Link to Pubmed [PMID] – 26430472
Epigenetics Chromatin 2015;8:41
BACKGROUND: Supernumerary chromosomes have been found in many organisms. In fungi, these “accessory” or “dispensable” chromosomes are present at different frequencies in populations and are usually characterized by higher repetitive DNA content and lower gene density when compared to the core chromosomes. In the reference strain of the wheat pathogen, Zymoseptoria tritici, eight discrete accessory chromosomes have been found. So far, no functional role has been assigned to these chromosomes; however, they have existed as separate entities in the karyotypes of Zymoseptoria species over evolutionary time. In this study, we addressed what-if anything-distinguishes the chromatin of accessory chromosomes from core chromosomes. We used chromatin immunoprecipitation combined with high-throughput sequencing (“ChIP-seq”) of DNA associated with the centromere-specific histone H3, CENP-A (CenH3), to identify centromeric DNA, and ChIP-seq with antibodies against dimethylated H3K4, trimethylated H3K9 and trimethylated H3K27 to determine the relative distribution and proportion of euchromatin, obligate and facultative heterochromatin, respectively.
RESULTS: Centromeres of the eight accessory chromosomes have the same sequence composition and structure as centromeres of the 13 core chromosomes and they are of similar length. Unlike those of most other fungi, Z. tritici centromeres are not composed entirely of repetitive DNA; some centromeres contain only unique DNA sequences, and bona fide expressed genes are located in regions enriched with CenH3. By fluorescence microscopy, we showed that centromeres of Z. tritici do not cluster into a single chromocenter during interphase. We found dramatically higher enrichment of H3K9me3 and H3K27me3 on the accessory chromosomes, consistent with the twofold higher proportion of repetitive DNA and poorly transcribed genes. In contrast, no single histone modification tested here correlated with the distribution of centromeric nucleosomes.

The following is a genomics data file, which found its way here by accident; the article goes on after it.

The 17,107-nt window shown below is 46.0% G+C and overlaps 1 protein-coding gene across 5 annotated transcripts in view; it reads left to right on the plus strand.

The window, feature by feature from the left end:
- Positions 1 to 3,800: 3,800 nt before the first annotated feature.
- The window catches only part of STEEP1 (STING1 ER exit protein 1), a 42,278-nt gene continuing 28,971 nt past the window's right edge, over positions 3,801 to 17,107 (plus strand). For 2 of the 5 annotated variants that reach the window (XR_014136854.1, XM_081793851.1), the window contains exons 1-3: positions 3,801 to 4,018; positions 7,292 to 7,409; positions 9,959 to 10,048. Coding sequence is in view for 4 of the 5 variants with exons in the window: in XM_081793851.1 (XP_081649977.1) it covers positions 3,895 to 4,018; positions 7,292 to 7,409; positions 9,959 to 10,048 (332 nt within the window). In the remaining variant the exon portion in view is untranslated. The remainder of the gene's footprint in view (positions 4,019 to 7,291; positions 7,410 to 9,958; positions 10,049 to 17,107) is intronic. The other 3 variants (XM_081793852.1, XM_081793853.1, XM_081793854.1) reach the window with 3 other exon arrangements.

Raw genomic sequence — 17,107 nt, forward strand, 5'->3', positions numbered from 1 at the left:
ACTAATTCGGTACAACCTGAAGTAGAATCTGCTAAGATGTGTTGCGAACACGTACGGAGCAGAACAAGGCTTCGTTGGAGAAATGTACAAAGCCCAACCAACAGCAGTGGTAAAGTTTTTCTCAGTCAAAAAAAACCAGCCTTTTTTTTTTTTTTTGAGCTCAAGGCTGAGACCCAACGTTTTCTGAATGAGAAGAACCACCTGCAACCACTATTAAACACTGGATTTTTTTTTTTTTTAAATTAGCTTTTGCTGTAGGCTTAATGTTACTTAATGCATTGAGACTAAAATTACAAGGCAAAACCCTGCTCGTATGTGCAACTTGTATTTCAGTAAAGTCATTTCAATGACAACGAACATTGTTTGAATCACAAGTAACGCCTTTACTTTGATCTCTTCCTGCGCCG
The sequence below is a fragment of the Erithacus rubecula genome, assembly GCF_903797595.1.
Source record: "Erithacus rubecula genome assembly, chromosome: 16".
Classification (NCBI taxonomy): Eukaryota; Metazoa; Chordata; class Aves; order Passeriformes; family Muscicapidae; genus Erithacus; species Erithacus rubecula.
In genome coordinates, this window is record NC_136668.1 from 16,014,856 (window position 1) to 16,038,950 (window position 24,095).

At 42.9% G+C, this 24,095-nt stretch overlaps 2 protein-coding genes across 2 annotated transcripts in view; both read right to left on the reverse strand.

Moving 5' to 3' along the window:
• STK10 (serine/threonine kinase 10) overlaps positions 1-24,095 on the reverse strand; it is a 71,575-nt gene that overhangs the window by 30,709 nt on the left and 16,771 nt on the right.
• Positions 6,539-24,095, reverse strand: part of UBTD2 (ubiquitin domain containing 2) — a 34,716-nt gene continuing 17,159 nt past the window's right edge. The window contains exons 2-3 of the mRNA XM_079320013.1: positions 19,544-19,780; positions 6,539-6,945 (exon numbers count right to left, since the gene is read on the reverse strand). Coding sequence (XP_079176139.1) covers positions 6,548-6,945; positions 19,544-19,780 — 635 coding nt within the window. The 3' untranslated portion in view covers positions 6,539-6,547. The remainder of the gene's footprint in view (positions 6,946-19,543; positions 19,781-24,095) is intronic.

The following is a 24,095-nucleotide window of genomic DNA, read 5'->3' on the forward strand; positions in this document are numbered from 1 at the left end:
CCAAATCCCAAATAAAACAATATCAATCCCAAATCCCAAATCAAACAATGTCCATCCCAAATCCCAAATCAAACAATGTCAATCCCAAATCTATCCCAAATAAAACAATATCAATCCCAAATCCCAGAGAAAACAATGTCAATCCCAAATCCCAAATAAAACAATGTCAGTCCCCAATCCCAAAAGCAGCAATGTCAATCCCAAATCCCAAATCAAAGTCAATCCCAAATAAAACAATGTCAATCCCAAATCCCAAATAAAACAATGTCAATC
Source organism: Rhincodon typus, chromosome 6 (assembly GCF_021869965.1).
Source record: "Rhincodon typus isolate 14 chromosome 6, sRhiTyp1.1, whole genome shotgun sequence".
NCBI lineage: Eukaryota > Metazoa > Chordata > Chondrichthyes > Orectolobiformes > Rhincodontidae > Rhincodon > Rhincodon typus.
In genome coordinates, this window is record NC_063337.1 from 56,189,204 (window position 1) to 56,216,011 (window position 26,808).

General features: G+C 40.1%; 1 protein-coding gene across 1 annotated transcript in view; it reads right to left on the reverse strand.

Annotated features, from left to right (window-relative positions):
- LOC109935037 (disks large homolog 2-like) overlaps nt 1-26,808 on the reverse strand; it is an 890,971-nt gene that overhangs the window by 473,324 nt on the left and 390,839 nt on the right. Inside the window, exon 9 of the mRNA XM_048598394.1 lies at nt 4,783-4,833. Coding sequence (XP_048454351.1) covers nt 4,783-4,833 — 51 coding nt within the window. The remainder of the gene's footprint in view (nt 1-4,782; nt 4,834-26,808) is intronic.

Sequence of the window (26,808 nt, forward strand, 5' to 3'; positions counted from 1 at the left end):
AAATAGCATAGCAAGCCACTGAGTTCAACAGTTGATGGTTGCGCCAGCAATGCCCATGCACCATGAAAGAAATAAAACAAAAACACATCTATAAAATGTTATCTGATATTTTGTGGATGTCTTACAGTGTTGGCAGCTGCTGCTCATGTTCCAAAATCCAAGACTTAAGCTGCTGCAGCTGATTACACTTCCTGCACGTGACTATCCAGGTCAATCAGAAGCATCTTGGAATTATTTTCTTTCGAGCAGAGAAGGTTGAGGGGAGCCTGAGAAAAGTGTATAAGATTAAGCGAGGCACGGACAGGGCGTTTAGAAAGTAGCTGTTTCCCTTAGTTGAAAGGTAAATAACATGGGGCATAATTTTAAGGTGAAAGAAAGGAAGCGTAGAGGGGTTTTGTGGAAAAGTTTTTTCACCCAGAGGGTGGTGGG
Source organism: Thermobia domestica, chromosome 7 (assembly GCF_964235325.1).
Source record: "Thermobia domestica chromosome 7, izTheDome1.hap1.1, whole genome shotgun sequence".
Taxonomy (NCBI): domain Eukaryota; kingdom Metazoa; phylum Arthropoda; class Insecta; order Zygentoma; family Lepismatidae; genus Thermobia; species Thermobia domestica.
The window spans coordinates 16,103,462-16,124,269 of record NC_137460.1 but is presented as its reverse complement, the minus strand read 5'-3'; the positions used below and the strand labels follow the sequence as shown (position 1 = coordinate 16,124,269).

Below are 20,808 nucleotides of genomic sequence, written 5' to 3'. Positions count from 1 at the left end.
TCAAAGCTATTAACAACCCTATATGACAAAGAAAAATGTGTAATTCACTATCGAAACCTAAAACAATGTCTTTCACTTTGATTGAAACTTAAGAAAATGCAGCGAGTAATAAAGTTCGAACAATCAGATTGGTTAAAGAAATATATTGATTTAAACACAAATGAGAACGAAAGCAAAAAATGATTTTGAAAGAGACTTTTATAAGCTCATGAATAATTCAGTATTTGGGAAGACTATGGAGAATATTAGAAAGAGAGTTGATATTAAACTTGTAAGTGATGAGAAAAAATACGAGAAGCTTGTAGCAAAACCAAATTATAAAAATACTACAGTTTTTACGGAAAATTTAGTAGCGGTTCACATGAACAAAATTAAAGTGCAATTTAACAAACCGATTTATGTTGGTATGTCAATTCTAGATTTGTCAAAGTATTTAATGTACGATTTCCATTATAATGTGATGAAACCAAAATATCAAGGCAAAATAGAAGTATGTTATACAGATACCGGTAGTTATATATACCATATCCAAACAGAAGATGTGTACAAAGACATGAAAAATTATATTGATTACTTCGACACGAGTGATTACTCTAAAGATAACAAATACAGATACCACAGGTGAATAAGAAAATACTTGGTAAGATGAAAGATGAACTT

CONCLUSIONS: All centromeres are similar in length and composed of a mixture of unique and repeat DNA, and most contain actively transcribed genes. Centromeres, subtelomeric regions or telomere repeat length cannot account for the differences in transfer fidelity between core and accessory chromosomes, but accessory chromosomes are greatly enriched in nucleosomes with H3K27 trimethylation. Genes on accessory chromosomes appear to be silenced by trimethylation of H3K9 and H3K27.